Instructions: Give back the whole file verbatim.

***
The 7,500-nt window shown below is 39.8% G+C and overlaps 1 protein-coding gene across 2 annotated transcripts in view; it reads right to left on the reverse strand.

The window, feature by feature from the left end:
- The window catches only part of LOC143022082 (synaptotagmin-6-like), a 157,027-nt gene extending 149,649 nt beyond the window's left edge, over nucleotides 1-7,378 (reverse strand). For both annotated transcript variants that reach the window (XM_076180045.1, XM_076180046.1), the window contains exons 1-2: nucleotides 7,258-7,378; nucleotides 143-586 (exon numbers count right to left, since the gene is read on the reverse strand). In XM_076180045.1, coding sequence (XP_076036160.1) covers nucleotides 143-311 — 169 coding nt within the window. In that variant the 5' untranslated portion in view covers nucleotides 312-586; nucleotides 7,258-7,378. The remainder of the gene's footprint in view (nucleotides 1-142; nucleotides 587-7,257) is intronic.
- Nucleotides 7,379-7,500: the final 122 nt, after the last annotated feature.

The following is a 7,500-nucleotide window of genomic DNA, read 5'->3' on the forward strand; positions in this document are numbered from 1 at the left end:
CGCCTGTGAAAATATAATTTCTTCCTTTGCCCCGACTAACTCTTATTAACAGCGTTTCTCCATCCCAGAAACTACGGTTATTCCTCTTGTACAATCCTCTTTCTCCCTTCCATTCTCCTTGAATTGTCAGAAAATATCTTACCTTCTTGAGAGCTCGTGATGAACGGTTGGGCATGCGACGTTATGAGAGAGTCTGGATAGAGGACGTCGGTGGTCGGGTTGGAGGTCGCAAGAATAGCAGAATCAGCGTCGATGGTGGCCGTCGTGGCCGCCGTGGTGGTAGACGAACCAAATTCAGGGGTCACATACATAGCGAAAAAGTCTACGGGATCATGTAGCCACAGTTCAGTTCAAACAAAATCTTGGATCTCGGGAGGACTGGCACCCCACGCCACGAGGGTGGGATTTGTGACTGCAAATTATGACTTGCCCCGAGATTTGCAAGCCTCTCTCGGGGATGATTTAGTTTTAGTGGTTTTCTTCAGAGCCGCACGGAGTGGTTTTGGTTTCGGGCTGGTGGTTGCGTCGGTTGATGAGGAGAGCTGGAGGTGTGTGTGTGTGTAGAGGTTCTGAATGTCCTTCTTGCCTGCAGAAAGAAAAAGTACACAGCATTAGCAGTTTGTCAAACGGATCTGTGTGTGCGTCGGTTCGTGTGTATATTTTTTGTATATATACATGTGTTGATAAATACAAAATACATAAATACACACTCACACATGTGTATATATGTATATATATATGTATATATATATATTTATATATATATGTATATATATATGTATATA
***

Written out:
The 7,500-nt window shown below is 39.8% G+C and overlaps 1 protein-coding gene across 2 annotated transcripts in view; it reads right to left on the reverse strand.

The window, feature by feature from the left end:
- The window catches only part of LOC143022082 (synaptotagmin-6-like), a 157,027-nt gene extending 149,649 nt beyond the window's left edge, over nucleotides 1-7,378 (reverse strand). For both annotated transcript variants that reach the window (XM_076180045.1, XM_076180046.1), the window contains exons 1-2: nucleotides 7,258-7,378; nucleotides 143-586 (exon numbers count right to left, since the gene is read on the reverse strand). In XM_076180045.1, coding sequence (XP_076036160.1) covers nucleotides 143-311 — 169 coding nt within the window. In that variant the 5' untranslated portion in view covers nucleotides 312-586; nucleotides 7,258-7,378. The remainder of the gene's footprint in view (nucleotides 1-142; nucleotides 587-7,257) is intronic.
- Nucleotides 7,379-7,500: the final 122 nt, after the last annotated feature.

The following is a 7,500-nucleotide window of genomic DNA, read 5'->3' on the forward strand; positions in this document are numbered from 1 at the left end:
CGCCTGTGAAAATATAATTTCTTCCTTTGCCCCGACTAACTCTTATTAACAGCGTTTCTCCATCCCAGAAACTACGGTTATTCCTCTTGTACAATCCTCTTTCTCCCTTCCATTCTCCTTGAATTGTCAGAAAATATCTTACCTTCTTGAGAGCTCGTGATGAACGGTTGGGCATGCGACGTTATGAGAGAGTCTGGATAGAGGACGTCGGTGGTCGGGTTGGAGGTCGCAAGAATAGCAGAATCAGCGTCGATGGTGGCCGTCGTGGCCGCCGTGGTGGTAGACGAACCAAATTCAGGGGTCACATACATAGCGAAAAAGTCTACGGGATCATGTAGCCACAGTTCAGTTCAAACAAAATCTTGGATCTCGGGAGGACTGGCACCCCACGCCACGAGGGTGGGATTTGTGACTGCAAATTATGACTTGCCCCGAGATTTGCAAGCCTCTCTCGGGGATGATTTAGTTTTAGTGGTTTTCTTCAGAGCCGCACGGAGTGGTTTTGGTTTCGGGCTGGTGGTTGCGTCGGTTGATGAGGAGAGCTGGAGGTGTGTGTGTGTGTAGAGGTTCTGAATGTCCTTCTTGCCTGCAGAAAGAAAAAGTACACAGCATTAGCAGTTTGTCAAACGGATCTGTGTGTGCGTCGGTTCGTGTGTATATTTTTTGTATATATACATGTGTTGATAAATACAAAATACATAAATACACACTCACACATGTGTATATATGTATATATATATGTATATATATATATTTATATATATATGTATATATATATGTATATA